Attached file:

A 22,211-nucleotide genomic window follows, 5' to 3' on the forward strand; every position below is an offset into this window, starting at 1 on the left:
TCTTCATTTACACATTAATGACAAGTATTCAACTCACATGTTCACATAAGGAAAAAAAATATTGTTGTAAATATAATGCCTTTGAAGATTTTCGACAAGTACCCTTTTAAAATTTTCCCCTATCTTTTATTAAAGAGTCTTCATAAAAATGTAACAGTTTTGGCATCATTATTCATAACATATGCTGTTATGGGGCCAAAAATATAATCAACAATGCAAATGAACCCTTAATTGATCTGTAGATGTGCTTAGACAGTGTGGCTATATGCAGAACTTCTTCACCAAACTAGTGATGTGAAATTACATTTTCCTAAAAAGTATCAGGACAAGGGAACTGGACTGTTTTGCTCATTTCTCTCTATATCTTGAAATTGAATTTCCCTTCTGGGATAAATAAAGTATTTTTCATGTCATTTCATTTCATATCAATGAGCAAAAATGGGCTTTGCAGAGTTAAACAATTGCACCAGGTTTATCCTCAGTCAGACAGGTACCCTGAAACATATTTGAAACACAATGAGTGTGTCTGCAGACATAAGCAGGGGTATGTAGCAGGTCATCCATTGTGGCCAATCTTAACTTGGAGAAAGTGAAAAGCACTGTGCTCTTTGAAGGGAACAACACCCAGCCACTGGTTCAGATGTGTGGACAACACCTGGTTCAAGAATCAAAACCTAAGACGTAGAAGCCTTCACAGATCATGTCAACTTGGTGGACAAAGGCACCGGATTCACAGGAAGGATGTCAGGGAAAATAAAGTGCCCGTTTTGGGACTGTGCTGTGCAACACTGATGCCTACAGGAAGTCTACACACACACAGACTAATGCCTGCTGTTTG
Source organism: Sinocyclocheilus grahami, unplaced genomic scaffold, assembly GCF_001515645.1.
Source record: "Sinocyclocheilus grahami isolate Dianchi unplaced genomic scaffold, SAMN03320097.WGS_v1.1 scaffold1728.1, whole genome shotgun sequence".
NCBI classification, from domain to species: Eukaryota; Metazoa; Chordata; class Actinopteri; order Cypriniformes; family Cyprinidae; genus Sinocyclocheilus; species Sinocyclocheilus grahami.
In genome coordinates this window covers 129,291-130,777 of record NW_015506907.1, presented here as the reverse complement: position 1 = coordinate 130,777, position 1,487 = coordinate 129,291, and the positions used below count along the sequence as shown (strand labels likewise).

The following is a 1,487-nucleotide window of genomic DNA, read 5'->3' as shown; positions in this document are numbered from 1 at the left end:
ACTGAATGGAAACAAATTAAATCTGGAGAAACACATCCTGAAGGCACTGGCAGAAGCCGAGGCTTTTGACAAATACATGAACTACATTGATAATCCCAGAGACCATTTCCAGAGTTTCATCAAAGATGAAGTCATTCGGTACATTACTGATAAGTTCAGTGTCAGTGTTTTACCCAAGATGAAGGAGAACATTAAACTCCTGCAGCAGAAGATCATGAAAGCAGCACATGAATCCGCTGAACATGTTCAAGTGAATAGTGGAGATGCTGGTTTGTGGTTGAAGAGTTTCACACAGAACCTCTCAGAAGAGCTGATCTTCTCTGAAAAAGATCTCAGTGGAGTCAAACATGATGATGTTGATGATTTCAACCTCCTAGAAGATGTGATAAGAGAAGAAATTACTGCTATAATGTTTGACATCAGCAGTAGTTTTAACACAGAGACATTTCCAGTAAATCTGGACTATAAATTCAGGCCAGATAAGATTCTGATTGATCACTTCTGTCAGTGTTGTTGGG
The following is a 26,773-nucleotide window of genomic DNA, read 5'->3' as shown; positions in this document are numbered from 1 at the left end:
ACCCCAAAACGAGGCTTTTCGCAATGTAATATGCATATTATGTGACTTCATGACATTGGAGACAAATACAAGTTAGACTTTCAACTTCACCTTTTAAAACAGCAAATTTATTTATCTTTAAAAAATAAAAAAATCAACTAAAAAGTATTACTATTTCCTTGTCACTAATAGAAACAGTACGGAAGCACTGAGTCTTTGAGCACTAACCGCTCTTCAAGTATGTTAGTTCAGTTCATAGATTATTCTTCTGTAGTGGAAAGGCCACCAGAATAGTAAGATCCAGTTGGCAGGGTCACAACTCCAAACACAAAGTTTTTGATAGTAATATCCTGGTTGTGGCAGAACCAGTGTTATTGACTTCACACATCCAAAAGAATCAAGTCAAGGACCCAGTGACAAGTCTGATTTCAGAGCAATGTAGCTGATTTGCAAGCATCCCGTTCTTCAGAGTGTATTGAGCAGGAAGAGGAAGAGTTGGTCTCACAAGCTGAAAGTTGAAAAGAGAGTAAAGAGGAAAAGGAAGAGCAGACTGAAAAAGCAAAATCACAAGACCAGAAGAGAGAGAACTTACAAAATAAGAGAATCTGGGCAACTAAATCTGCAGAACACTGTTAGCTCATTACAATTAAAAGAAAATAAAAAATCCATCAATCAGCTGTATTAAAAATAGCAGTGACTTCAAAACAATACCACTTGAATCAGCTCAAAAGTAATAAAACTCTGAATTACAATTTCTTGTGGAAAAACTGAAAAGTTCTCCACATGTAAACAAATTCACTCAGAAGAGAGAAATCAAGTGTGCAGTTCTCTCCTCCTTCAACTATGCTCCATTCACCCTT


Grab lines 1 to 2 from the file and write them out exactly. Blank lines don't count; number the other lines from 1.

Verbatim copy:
A 22,211-nucleotide genomic window follows, 5' to 3' on the forward strand; every position below is an offset into this window, starting at 1 on the left:
TCTTCATTTACACATTAATGACAAGTATTCAACTCACATGTTCACATAAGGAAAAAAAATATTGTTGTAAATATAATGCCTTTGAAGATTTTCGACAAGTACCCTTTTAAAATTTTCCCCTATCTTTTATTAAAGAGTCTTCATAAAAATGTAACAGTTTTGGCATCATTATTCATAACATATGCTGTTATGGGGCCAAAAATATAATCAACAATGCAAATGAACCCTTAATTGATCTGTAGATGTGCTTAGACAGTGTGGCTATATGCAGAACTTCTTCACCAAACTAGTGATGTGAAATTACATTTTCCTAAAAAGTATCAGGACAAGGGAACTGGACTGTTTTGCTCATTTCTCTCTATATCTTGAAATTGAATTTCCCTTCTGGGATAAATAAAGTATTTTTCATGTCATTTCATTTCATATCAATGAGCAAAAATGGGCTTTGCAGAGTTAAACAATTGCACCAGGTTTATCCTCAGTCAGACAGGTACCCTGAAACATATTTGAAACACAATGAGTGTGTCTGCAGACATAAGCAGGGGTATGTAGCAGGTCATCCATTGTGGCCAATCTTAACTTGGAGAAAGTGAAAAGCACTGTGCTCTTTGAAGGGAACAACACCCAGCCACTGGTTCAGATGTGTGGACAACACCTGGTTCAAGAATCAAAACCTAAGACGTAGAAGCCTTCACAGATCATGTCAACTTGGTGGACAAAGGCACCGGATTCACAGGAAGGATGTCAGGGAAAATAAAGTGCCCGTTTTGGGACTGTGCTGTGCAACACTGATGCCTACAGGAAGTCTACACACACACAGACTAATGCCTGCTGTTTG